I am always amazed at these characterizations of Philippa Schuyler and other African American artists who become large, well-known, acknowledged with mastery over their art, etc. They are always characterized in this way of 'tragedy'. Philippa had a pretty incredible life. Her death was a tragedy which many of us don't believe was an accident. She was an acknowledged, accomplished pianist, which was her passion and she achieved a status which few do even in the 30 plus years of her short life. Why does this negativity surround all African American artists? Why such characterizations and so consistent. I could do a language study on what is said about African American artists who are at the top of their fields and it will all read the same.A few days back I gave Bill Zick at AfriClassical the heads up on a 2009 Huffington Post piece on Philippa Schuyler following my own posts on her, Bill published the link and his post received the comment above directed at the Huffington Post article. Although the comment came from a commercial site it appears to have been posted by Marceline Donaldson of the Philippa Schuyler Committee. Whatever the source, the comment is thought provoking coming from a writer who seems to have known Philippa. Are African American artists unfairly stereotyped as tragic? Are portrayals of Rudolph Dunbar, Dean Dixon and Everett Lee here and elsewhere too negative?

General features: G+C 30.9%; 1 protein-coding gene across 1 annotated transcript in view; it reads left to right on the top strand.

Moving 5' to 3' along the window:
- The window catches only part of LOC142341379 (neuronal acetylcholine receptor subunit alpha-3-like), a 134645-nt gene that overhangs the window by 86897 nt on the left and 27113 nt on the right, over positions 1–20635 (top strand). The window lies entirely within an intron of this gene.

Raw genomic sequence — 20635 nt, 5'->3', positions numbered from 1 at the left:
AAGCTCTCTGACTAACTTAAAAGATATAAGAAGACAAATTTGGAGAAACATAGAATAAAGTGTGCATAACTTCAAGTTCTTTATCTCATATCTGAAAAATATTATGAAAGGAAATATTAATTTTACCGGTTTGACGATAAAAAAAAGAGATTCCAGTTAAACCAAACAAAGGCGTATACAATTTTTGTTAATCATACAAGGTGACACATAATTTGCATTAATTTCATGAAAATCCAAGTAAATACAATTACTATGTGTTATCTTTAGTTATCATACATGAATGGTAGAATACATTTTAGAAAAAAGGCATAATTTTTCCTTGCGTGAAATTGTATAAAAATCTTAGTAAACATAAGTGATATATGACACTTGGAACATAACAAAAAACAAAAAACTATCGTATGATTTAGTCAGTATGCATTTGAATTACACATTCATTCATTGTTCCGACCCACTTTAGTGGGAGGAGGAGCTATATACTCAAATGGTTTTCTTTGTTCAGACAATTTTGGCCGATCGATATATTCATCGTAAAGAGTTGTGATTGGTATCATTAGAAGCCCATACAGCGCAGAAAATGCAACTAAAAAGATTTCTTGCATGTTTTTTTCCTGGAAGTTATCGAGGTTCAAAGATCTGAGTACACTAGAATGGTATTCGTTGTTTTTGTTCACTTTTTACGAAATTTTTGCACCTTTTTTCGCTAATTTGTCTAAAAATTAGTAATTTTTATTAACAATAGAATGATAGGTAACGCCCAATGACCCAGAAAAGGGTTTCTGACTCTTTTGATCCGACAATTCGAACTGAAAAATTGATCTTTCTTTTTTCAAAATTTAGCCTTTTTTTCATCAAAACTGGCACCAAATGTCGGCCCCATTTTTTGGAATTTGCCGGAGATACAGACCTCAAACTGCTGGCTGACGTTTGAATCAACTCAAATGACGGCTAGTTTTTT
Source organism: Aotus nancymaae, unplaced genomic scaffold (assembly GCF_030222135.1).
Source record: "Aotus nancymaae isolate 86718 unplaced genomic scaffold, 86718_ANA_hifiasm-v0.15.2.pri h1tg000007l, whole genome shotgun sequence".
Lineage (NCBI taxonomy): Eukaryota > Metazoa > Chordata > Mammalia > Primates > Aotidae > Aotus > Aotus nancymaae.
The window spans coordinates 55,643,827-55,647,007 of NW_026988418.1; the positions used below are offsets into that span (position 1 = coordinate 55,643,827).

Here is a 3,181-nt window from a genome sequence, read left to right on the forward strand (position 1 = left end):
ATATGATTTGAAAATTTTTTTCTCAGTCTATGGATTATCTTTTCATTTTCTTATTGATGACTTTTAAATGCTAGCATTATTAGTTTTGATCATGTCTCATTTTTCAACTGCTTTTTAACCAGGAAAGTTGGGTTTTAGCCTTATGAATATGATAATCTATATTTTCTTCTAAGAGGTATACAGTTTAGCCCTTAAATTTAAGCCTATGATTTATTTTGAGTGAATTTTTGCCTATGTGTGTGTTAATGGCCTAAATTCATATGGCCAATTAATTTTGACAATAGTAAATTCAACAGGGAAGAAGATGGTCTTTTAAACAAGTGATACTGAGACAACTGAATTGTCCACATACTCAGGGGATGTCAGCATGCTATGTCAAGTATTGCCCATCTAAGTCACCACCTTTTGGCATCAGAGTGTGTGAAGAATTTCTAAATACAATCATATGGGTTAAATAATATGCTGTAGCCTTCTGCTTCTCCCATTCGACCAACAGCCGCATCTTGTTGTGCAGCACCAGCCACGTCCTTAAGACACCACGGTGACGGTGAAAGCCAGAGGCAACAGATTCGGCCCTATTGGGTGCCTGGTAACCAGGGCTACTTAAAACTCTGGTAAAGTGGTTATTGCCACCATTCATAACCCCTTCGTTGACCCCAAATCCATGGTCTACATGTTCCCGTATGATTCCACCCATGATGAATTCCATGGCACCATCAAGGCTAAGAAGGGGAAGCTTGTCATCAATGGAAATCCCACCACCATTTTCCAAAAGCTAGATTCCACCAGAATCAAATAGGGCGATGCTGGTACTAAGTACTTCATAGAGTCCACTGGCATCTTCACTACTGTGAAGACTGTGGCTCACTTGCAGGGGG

None of us has a trouble free existence. We all have problems and all of our lives could be called tragic simply because we are human and exist. Report on her accurately and without this drama. She was an infinitely interesting, imaginative, humane, beautiful person, who reached a height with her art that few of us can even dream of reaching. and she had a freedom to practice her art which few of us ever achieve. What a blessed life she lived. And what a gift she gave to us all. I knew Philippa growing up and this exaggeration of her circumstances is not true and biased writing.
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